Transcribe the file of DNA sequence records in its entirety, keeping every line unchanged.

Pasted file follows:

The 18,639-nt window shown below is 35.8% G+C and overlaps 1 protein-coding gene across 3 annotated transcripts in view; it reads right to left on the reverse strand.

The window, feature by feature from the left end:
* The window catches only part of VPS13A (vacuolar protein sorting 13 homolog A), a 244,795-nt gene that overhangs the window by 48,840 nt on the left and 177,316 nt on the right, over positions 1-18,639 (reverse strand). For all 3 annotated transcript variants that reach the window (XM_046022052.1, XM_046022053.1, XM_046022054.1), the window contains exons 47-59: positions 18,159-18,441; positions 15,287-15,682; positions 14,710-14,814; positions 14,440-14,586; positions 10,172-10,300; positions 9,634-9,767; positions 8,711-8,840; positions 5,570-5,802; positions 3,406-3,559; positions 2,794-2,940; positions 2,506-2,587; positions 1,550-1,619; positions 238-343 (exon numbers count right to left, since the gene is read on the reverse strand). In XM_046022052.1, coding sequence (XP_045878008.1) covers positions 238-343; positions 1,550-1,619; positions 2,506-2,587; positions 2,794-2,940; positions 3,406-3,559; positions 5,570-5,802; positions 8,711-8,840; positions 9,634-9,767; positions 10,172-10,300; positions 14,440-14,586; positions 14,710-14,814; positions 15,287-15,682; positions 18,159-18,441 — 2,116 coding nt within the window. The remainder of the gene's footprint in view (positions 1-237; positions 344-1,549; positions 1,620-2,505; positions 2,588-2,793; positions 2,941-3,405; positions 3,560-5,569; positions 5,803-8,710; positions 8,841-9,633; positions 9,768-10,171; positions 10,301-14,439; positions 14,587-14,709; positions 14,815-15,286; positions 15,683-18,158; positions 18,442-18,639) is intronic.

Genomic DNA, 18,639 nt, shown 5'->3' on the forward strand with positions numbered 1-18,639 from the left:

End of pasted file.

The 18,639-nt window shown below is 35.8% G+C and overlaps 1 protein-coding gene across 3 annotated transcripts in view; it reads right to left on the reverse strand.

The window, feature by feature from the left end:
* The window catches only part of VPS13A (vacuolar protein sorting 13 homolog A), a 244,795-nt gene that overhangs the window by 48,840 nt on the left and 177,316 nt on the right, over positions 1-18,639 (reverse strand). For all 3 annotated transcript variants that reach the window (XM_046022052.1, XM_046022053.1, XM_046022054.1), the window contains exons 47-59: positions 18,159-18,441; positions 15,287-15,682; positions 14,710-14,814; positions 14,440-14,586; positions 10,172-10,300; positions 9,634-9,767; positions 8,711-8,840; positions 5,570-5,802; positions 3,406-3,559; positions 2,794-2,940; positions 2,506-2,587; positions 1,550-1,619; positions 238-343 (exon numbers count right to left, since the gene is read on the reverse strand). In XM_046022052.1, coding sequence (XP_045878008.1) covers positions 238-343; positions 1,550-1,619; positions 2,506-2,587; positions 2,794-2,940; positions 3,406-3,559; positions 5,570-5,802; positions 8,711-8,840; positions 9,634-9,767; positions 10,172-10,300; positions 14,440-14,586; positions 14,710-14,814; positions 15,287-15,682; positions 18,159-18,441 — 2,116 coding nt within the window. The remainder of the gene's footprint in view (positions 1-237; positions 344-1,549; positions 1,620-2,505; positions 2,588-2,793; positions 2,941-3,405; positions 3,560-5,569; positions 5,803-8,710; positions 8,841-9,633; positions 9,768-10,171; positions 10,301-14,439; positions 14,587-14,709; positions 14,815-15,286; positions 15,683-18,158; positions 18,442-18,639) is intronic.

Genomic DNA, 18,639 nt, shown 5'->3' on the forward strand with positions numbered 1-18,639 from the left: